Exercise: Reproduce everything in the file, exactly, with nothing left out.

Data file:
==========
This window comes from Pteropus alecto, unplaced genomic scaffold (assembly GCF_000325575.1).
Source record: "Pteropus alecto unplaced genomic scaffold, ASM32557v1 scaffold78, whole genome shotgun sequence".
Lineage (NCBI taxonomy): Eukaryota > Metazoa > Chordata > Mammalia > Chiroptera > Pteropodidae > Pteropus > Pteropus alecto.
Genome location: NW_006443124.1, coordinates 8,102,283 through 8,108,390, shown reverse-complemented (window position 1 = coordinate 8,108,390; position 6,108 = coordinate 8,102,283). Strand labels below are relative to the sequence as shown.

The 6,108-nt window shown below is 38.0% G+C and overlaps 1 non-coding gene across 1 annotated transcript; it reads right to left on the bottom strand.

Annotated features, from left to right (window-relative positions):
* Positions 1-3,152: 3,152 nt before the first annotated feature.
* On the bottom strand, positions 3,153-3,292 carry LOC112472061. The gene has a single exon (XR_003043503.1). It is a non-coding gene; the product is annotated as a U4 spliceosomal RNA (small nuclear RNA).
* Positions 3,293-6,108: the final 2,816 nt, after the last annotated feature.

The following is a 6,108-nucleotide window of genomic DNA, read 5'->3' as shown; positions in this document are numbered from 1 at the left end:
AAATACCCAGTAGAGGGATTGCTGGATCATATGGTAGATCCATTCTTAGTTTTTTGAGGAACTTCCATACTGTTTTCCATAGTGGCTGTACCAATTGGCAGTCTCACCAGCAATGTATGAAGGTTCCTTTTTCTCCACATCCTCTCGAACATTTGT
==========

This window comes from Pteropus alecto, unplaced genomic scaffold (assembly GCF_000325575.1).
Source record: "Pteropus alecto unplaced genomic scaffold, ASM32557v1 scaffold78, whole genome shotgun sequence".
Lineage (NCBI taxonomy): Eukaryota > Metazoa > Chordata > Mammalia > Chiroptera > Pteropodidae > Pteropus > Pteropus alecto.
Genome location: NW_006443124.1, coordinates 8,102,283 through 8,108,390, shown reverse-complemented (window position 1 = coordinate 8,108,390; position 6,108 = coordinate 8,102,283). Strand labels below are relative to the sequence as shown.

The 6,108-nt window shown below is 38.0% G+C and overlaps 1 non-coding gene across 1 annotated transcript; it reads right to left on the bottom strand.

Annotated features, from left to right (window-relative positions):
* Positions 1-3,152: 3,152 nt before the first annotated feature.
* On the bottom strand, positions 3,153-3,292 carry LOC112472061. The gene has a single exon (XR_003043503.1). It is a non-coding gene; the product is annotated as a U4 spliceosomal RNA (small nuclear RNA).
* Positions 3,293-6,108: the final 2,816 nt, after the last annotated feature.

The following is a 6,108-nucleotide window of genomic DNA, read 5'->3' as shown; positions in this document are numbered from 1 at the left end:
AAATACCCAGTAGAGGGATTGCTGGATCATATGGTAGATCCATTCTTAGTTTTTTGAGGAACTTCCATACTGTTTTCCATAGTGGCTGTACCAATTGGCAGTCTCACCAGCAATGTATGAAGGTTCCTTTTTCTCCACATCCTCTCGAACATTTGT